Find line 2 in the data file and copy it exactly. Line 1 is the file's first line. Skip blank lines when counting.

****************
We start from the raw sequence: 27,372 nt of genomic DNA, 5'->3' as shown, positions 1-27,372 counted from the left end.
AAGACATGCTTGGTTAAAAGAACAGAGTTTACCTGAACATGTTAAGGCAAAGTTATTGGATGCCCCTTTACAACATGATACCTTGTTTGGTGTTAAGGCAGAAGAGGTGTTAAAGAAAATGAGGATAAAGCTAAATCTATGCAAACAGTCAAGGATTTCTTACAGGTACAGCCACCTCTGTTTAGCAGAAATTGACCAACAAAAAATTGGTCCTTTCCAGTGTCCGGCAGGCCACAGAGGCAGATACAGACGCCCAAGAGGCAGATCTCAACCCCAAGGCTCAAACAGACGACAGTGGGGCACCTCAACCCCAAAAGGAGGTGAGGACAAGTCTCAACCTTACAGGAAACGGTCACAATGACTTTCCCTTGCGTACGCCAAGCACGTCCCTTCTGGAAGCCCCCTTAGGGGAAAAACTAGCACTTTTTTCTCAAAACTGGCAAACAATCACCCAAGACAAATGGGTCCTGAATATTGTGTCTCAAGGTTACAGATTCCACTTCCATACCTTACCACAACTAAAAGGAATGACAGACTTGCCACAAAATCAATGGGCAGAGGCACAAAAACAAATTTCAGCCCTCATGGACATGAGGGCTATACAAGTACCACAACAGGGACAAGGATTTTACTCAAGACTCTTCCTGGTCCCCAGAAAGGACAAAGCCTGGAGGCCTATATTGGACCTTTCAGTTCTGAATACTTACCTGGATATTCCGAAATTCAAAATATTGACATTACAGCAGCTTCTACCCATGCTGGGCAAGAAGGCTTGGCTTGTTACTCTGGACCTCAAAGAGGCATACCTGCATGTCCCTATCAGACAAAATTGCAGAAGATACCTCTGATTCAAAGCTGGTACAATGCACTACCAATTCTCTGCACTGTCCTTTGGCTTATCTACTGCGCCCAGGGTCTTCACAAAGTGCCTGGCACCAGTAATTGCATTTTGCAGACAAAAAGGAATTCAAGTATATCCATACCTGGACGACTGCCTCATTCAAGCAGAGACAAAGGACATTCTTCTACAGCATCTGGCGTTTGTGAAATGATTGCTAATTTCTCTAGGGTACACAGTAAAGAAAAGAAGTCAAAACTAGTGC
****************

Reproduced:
AAGACATGCTTGGTTAAAAGAACAGAGTTTACCTGAACATGTTAAGGCAAAGTTATTGGATGCCCCTTTACAACATGATACCTTGTTTGGTGTTAAGGCAGAAGAGGTGTTAAAGAAAATGAGGATAAAGCTAAATCTATGCAAACAGTCAAGGATTTCTTACAGGTACAGCCACCTCTGTTTAGCAGAAATTGACCAACAAAAAATTGGTCCTTTCCAGTGTCCGGCAGGCCACAGAGGCAGATACAGACGCCCAAGAGGCAGATCTCAACCCCAAGGCTCAAACAGACGACAGTGGGGCACCTCAACCCCAAAAGGAGGTGAGGACAAGTCTCAACCTTACAGGAAACGGTCACAATGACTTTCCCTTGCGTACGCCAAGCACGTCCCTTCTGGAAGCCCCCTTAGGGGAAAAACTAGCACTTTTTTCTCAAAACTGGCAAACAATCACCCAAGACAAATGGGTCCTGAATATTGTGTCTCAAGGTTACAGATTCCACTTCCATACCTTACCACAACTAAAAGGAATGACAGACTTGCCACAAAATCAATGGGCAGAGGCACAAAAACAAATTTCAGCCCTCATGGACATGAGGGCTATACAAGTACCACAACAGGGACAAGGATTTTACTCAAGACTCTTCCTGGTCCCCAGAAAGGACAAAGCCTGGAGGCCTATATTGGACCTTTCAGTTCTGAATACTTACCTGGATATTCCGAAATTCAAAATATTGACATTACAGCAGCTTCTACCCATGCTGGGCAAGAAGGCTTGGCTTGTTACTCTGGACCTCAAAGAGGCATACCTGCATGTCCCTATCAGACAAAATTGCAGAAGATACCTCTGATTCAAAGCTGGTACAATGCACTACCAATTCTCTGCACTGTCCTTTGGCTTATCTACTGCGCCCAGGGTCTTCACAAAGTGCCTGGCACCAGTAATTGCATTTTGCAGACAAAAAGGAATTCAAGTATATCCATACCTGGACGACTGCCTCATTCAAGCAGAGACAAAGGACATTCTTCTACAGCATCTGGCGTTTGTGAAATGATTGCTAATTTCTCTAGGGTACACAGTAAAGAAAAGAAGTCAAAACTAGTGC